The Bay Area Air Quality Management District's summer "Spare the Air" season has started.
For the past 20 years, the air district has been declaring "Spare the Air" days when weather conditions and pollution levels combine to create high levels of ground-level ozone or smog, which can cause throat irritation, congestion and chest pain.
The smog can also trigger asthma, inflame the lining of the lungs and worsen bronchitis and emphysema, according to the air district.
On Spare the Air days, people are encouraged to take public transportation, work from home, or bike to carpool to work. Using electric-powered lawn and garden tools and linking errands to reduce driving can also help reduce pollution.
Last year, air quality reached unhealthy levels twice in April and the air district launched its Spare the Air season on May 11, air district spokeswoman Kristine Roselius said.
This year, the district decided to kick off the season more than a week earlier, in part to have the beginning of the smog season coincide with the start of national Air Quality Awareness week, Roselius said.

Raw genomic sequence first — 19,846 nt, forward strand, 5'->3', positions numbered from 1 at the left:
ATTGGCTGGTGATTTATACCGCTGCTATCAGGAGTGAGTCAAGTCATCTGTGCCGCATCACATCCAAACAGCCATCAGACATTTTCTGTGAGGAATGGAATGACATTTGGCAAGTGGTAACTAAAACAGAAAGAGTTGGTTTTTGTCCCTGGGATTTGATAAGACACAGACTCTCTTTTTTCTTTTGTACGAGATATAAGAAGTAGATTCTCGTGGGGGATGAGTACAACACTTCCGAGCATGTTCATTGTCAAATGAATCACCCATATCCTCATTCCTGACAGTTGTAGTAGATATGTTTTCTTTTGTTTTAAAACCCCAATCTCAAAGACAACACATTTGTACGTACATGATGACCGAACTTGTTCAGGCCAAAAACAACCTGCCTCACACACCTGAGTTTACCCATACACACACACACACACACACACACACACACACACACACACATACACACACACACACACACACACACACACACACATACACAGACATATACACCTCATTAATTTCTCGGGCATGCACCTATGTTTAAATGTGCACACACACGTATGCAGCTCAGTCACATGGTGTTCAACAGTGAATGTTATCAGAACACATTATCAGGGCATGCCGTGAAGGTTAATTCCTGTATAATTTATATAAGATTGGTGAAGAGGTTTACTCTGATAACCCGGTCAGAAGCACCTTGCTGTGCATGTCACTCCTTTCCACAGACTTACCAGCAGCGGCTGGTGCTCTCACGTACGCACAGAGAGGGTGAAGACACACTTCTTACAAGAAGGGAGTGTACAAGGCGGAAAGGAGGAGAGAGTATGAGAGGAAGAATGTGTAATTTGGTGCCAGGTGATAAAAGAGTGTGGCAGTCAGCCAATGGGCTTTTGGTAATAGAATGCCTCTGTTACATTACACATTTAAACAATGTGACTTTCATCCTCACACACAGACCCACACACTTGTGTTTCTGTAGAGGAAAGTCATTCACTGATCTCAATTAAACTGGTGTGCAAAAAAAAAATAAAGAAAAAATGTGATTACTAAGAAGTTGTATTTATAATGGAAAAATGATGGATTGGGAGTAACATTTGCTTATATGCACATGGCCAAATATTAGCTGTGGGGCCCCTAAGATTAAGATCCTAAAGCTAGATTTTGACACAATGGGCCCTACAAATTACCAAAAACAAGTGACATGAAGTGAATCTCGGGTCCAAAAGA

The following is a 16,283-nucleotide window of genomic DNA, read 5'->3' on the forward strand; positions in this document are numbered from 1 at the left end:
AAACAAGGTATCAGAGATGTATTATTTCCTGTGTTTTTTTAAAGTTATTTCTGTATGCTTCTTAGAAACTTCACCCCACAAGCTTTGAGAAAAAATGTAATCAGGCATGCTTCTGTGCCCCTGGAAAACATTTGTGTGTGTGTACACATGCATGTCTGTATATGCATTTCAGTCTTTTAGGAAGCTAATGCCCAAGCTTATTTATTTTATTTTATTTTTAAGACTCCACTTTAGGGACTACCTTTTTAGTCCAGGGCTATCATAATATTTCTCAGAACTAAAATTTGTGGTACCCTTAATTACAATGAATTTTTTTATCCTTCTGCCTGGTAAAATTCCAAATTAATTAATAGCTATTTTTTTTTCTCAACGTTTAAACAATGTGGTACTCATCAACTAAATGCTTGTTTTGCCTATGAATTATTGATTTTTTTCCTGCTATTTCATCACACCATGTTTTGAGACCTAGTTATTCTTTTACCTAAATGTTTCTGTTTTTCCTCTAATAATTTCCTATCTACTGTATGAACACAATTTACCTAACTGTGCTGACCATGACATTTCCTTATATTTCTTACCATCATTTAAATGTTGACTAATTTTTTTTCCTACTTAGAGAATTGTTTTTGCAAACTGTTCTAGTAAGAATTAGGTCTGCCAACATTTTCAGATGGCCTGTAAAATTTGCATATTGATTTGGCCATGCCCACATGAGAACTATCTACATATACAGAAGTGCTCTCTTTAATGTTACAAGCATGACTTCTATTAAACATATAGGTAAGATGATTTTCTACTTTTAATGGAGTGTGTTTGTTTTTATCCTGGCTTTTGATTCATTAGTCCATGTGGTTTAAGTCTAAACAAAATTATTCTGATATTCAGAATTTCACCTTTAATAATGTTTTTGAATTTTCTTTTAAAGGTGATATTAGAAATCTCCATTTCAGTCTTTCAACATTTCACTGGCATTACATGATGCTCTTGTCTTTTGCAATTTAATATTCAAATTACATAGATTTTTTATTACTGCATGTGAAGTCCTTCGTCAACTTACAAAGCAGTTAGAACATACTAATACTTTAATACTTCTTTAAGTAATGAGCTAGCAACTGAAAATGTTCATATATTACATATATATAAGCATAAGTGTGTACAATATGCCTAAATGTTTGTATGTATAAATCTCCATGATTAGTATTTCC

The air district encourages people to drive less year-round, but particularly on Spare the Air days.
"Tailpipe exhaust from the 3 to 4 million vehicles on our roads each day remains the largest source of smog in the Bay Area," said Jack Broadbent, executive director of the air district. "To reduce the health impacts from smog, we all need to think differently about how we use our cars as part of our daily routine."
Roselius said surveys have shown that Bay Area residents have been making efforts to drive less on Spare the Air days.
There will be no free transit on Spare the Air days this year, she said.